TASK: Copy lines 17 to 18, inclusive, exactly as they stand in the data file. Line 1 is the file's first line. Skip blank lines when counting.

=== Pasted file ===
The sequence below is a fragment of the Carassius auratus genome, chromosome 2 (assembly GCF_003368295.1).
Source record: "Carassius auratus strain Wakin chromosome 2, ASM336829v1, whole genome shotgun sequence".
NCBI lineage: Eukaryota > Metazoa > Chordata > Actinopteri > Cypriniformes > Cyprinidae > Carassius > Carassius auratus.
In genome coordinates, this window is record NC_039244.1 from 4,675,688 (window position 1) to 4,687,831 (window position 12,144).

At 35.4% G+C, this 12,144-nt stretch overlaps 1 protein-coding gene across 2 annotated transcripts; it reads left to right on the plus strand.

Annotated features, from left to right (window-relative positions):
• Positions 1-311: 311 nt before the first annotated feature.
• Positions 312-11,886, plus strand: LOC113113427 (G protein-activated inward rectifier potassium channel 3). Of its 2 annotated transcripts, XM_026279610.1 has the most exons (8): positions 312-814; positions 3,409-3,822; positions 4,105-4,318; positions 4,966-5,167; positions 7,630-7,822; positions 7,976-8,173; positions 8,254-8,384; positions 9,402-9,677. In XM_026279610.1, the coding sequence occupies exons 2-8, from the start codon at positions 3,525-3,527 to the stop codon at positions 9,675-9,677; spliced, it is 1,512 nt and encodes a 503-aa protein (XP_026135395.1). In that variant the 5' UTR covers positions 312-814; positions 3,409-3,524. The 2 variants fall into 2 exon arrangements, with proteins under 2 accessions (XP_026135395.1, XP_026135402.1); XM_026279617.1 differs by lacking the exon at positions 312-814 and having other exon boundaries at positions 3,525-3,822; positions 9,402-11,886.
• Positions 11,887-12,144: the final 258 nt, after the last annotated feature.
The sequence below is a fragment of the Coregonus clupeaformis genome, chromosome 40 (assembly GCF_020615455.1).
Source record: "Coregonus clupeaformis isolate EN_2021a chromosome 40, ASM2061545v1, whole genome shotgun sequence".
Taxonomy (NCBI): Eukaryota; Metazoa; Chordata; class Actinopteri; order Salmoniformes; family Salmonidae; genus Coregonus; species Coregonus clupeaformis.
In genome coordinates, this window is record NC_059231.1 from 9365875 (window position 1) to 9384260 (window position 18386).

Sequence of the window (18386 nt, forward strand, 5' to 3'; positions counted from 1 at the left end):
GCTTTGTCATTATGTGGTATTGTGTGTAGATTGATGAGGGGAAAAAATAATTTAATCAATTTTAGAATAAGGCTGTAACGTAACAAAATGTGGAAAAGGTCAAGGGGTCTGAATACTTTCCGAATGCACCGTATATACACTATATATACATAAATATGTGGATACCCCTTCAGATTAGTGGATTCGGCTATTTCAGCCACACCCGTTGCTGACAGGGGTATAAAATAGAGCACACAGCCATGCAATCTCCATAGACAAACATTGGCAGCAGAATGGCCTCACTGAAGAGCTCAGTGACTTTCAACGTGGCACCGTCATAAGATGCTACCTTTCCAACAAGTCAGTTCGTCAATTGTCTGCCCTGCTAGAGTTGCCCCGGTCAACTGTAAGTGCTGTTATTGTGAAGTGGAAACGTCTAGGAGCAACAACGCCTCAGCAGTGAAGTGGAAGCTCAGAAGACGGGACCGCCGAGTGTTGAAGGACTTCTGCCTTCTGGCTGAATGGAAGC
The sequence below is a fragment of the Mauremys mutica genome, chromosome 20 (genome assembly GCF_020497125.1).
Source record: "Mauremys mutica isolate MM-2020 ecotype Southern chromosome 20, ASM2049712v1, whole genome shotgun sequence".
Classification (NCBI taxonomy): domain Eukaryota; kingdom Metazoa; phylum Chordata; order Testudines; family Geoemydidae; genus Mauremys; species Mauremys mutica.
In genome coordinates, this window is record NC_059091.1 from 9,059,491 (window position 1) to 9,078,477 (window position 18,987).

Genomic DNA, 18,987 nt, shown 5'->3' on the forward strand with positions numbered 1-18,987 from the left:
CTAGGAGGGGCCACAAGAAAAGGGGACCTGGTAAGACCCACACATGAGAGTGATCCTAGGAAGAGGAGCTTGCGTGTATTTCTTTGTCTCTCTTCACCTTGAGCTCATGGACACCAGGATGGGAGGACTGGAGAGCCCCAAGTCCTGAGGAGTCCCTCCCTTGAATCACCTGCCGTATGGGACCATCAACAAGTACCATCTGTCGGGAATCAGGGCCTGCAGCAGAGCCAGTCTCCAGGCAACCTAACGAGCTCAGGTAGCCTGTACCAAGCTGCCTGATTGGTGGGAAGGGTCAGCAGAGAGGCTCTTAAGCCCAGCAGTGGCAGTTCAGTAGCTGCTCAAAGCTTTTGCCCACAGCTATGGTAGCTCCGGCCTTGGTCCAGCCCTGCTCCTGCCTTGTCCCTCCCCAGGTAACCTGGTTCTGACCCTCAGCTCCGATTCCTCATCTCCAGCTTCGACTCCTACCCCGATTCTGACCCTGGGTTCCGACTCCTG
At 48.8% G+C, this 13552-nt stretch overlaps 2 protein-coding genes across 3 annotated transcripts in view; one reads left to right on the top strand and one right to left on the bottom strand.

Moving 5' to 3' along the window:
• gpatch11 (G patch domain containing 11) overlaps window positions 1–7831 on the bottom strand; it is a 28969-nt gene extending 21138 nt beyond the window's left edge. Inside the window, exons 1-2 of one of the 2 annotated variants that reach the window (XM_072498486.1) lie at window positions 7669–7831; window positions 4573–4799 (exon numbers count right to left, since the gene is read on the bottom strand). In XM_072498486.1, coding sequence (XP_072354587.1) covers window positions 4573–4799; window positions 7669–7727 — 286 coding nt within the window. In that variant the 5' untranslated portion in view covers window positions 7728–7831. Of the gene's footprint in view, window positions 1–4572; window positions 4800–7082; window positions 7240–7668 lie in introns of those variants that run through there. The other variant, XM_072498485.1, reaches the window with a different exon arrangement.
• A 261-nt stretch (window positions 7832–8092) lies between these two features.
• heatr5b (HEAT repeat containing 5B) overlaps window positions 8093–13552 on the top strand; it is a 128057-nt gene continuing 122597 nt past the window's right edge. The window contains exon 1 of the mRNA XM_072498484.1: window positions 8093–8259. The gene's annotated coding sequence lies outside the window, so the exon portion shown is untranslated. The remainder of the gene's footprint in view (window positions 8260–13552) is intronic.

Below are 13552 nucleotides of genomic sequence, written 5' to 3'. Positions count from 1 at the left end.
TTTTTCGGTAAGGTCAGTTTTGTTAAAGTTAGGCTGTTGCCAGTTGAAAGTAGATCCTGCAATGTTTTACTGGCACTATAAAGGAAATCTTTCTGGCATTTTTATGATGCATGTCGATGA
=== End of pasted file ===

Source record: "Mauremys mutica isolate MM-2020 ecotype Southern chromosome 20, ASM2049712v1, whole genome shotgun sequence".
Classification (NCBI taxonomy): domain Eukaryota; kingdom Metazoa; phylum Chordata; order Testudines; family Geoemydidae; genus Mauremys; species Mauremys mutica.